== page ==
A wide range of evidence [4944-4951] supports the conclusion that mechanical stress can induce cellular hypertrophy, mitosis and proliferation of cells. Thus it may also be advisable to introduce mitotic inhibitors into the cell (Section 10.4.1.3) to suppress mitosis during containerization, if containerization is found to produce unacceptable mechanical stress on the cell. These inhibitors can later be withdrawn and the cell should then resume its normal functioning. During containerization the cellular mRNA translation machinery could be temporarily shut down almost completely (and there are also selective inhibitors of transcription [4919-4921]). For instance, a number of ribosomal inhibitors are known – e.g., aminoglycosides inhibit translation in bacteria by binding to the A site in the ribosome , and an anti-RNA antibody is an inhibitor of ribosome-associated GTP hydrolysis  – and other fully reversible inhibitors of transcription are known, such as the eIF4E-binding proteins (4E-BPs) which interdict translation initiation by preventing recruitment of the translation machinery to mRNA . It should be possible to recognize and selectively extract (using molecular sorting rotors or adhesion antennae; Sections 9.3.2 and 10.4.2.5.2) specific mRNA strands or various intracellular messenger molecules that would otherwise transduce the mitotic signal. This should be possible because anti-mRNA can be targeted to inhibit a single species of mRNA molecule within cells  and because nanorobots should be able to intercept and alter intracellular messages as described in Section 184.108.40.206. However, R. Bradbury notes that mRNA molecules may have very directed routes from the nucleus where they are generated to the ribosome locations where they are utilized and that it could take longer to “read” an mRNA molecule than to sample the surface of a simple protein messenger molecule, looking for a unique amino acid tag – and as a result, cell functioning might be slightly altered by the delays the sampling process introduces.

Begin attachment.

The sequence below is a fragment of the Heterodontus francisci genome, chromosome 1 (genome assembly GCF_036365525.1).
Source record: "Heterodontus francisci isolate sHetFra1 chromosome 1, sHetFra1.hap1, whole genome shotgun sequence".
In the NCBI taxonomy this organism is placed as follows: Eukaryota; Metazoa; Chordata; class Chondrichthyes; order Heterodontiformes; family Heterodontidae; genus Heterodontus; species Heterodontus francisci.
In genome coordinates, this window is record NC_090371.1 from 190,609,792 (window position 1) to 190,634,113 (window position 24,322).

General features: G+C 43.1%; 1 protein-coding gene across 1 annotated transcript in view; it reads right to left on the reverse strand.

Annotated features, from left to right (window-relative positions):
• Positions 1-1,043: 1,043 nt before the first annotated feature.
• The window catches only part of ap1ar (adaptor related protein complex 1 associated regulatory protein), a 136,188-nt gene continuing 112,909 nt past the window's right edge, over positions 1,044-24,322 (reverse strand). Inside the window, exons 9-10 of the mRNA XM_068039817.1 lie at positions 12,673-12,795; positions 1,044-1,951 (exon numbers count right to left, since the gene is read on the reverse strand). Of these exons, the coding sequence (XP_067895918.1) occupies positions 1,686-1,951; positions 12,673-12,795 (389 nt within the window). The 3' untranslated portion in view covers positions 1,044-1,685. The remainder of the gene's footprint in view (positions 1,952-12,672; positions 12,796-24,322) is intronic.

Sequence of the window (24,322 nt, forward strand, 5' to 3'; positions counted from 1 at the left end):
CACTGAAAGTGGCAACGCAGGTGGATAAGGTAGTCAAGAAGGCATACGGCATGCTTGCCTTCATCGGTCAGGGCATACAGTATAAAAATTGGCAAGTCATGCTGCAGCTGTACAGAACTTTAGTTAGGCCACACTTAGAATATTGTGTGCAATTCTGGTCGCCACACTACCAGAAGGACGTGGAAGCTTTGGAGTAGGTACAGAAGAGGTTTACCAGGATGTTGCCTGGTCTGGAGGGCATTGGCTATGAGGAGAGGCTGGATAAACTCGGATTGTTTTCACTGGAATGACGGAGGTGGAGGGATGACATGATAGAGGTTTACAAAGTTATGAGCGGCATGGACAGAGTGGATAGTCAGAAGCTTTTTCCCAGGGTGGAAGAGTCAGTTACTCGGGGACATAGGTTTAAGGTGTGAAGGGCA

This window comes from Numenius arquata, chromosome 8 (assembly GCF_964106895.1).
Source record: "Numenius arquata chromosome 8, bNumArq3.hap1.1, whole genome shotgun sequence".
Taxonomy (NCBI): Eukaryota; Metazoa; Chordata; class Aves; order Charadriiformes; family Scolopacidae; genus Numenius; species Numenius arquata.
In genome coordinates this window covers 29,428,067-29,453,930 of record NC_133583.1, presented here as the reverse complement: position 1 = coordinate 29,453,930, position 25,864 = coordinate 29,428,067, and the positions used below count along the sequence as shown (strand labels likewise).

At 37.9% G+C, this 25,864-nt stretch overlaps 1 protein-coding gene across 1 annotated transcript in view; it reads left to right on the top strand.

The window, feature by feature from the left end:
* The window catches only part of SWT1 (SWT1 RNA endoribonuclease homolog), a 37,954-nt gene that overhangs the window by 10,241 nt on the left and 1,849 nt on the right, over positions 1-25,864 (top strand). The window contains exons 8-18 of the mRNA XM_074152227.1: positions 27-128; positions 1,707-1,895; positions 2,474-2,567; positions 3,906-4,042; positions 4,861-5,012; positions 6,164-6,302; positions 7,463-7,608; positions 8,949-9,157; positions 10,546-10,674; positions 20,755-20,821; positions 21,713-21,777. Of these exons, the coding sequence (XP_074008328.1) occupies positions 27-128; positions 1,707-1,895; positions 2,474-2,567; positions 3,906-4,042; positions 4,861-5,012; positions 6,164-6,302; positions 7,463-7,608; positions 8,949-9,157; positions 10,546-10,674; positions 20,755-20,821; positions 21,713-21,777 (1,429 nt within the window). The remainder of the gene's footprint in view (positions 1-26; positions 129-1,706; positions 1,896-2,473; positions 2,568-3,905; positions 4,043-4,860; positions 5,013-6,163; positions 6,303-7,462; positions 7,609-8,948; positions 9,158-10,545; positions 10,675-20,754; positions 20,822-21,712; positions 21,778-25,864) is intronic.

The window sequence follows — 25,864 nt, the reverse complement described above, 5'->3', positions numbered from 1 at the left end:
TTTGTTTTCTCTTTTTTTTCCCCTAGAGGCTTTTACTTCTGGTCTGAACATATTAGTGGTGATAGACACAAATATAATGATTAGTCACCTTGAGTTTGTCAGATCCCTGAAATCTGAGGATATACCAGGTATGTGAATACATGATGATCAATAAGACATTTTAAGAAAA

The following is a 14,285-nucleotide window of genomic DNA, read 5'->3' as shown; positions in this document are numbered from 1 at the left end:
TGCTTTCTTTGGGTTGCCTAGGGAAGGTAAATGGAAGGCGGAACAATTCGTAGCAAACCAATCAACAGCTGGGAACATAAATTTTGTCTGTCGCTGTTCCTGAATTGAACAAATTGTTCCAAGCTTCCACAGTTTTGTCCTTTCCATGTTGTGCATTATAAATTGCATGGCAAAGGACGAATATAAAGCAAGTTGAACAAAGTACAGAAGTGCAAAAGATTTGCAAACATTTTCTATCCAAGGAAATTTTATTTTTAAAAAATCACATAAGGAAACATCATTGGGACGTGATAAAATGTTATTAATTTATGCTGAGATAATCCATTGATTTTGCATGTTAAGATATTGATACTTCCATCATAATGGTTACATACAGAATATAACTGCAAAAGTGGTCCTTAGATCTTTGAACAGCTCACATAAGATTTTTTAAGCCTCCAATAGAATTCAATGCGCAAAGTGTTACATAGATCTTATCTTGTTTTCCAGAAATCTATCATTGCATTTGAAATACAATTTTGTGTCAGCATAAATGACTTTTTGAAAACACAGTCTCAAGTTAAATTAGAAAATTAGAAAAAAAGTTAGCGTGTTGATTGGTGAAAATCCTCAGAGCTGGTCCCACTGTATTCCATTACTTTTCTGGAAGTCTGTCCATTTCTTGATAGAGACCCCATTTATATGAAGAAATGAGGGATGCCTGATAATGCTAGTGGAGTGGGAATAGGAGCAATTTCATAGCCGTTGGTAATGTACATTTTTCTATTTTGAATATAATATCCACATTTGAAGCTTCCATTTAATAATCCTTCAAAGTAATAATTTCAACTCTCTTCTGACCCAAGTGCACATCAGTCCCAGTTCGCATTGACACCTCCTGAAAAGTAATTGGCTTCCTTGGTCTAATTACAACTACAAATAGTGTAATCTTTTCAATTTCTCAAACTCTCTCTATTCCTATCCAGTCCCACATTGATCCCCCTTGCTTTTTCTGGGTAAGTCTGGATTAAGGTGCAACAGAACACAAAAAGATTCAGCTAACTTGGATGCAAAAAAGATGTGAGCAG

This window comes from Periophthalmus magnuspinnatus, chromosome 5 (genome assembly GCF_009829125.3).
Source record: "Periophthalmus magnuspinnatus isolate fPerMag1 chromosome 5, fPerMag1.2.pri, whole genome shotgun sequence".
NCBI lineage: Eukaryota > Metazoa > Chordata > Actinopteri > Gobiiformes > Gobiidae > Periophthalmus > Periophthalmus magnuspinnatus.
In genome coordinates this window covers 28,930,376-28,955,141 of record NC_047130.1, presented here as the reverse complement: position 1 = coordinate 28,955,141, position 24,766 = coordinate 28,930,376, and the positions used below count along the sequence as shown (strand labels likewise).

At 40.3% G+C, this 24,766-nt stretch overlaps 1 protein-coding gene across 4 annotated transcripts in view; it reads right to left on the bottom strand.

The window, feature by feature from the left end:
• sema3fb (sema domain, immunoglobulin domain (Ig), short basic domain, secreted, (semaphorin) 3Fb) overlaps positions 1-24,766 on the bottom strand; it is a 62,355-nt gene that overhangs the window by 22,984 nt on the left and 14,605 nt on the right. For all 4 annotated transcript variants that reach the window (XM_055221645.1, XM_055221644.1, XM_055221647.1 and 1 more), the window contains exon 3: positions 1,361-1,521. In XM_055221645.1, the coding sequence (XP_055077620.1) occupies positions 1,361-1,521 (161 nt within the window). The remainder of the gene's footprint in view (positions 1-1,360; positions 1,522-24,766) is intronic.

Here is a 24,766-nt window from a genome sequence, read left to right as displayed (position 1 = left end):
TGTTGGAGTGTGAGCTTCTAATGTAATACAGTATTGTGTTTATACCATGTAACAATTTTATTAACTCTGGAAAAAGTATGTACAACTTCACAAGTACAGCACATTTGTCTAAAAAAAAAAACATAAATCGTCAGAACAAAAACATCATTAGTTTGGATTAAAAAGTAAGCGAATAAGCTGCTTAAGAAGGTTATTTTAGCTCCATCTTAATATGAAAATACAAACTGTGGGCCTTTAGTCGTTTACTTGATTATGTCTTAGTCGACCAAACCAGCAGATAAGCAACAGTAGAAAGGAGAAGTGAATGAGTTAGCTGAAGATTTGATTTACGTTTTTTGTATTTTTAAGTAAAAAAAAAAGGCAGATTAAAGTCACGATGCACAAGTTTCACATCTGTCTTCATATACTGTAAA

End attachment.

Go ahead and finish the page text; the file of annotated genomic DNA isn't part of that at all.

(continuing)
Although red cells in vivo are often confined to tightly-packed rouleaux (Section 220.127.116.11), the biological effects of van der Waals adhesion between cell plasma membranes and tightly confining diamondoid walls are presently unknown and should be investigated further. For example, the consequences of physically preventing surface fluctuations on the plasma membranes of red cells (Section 18.104.22.168.2) or white cells (Section 22.214.171.124.2) have not yet been studied. In this example, it should be possible to ameliorate some negative effects by interposing thin compliance-matching coatings at the cell-nanorobotic wall interface, possibly combined with cytoplasmic biochemical amendments.
Cells can tolerate static pressures of 300-1000 atm without exhibiting altered physiology (Section 10.3.3, Table 10.3), but compression of cells to force them through holes or tubes, or from one tight compartment to another, must not apply shear forces sufficient to induce biological response (Section 126.96.36.199). For instance, >0.04 N/m2 shear stress (16 pN over a (20 micron)2 cell membrane area) can induce adherent leukocytes to retract their pseudopods, eventually rounding and detaching from a glass surface . The minimum force required to initiate signal transduction may be as low as ~10 pN (Section 188.8.131.52.1). If these values must be exceeded during cell transport, then the cell’s responses must be actively disabled as described above or as described in Sections 184.108.40.206, 220.127.116.11, and 18.104.22.168, unless it is determined that the effects are reversible after the stress is removed.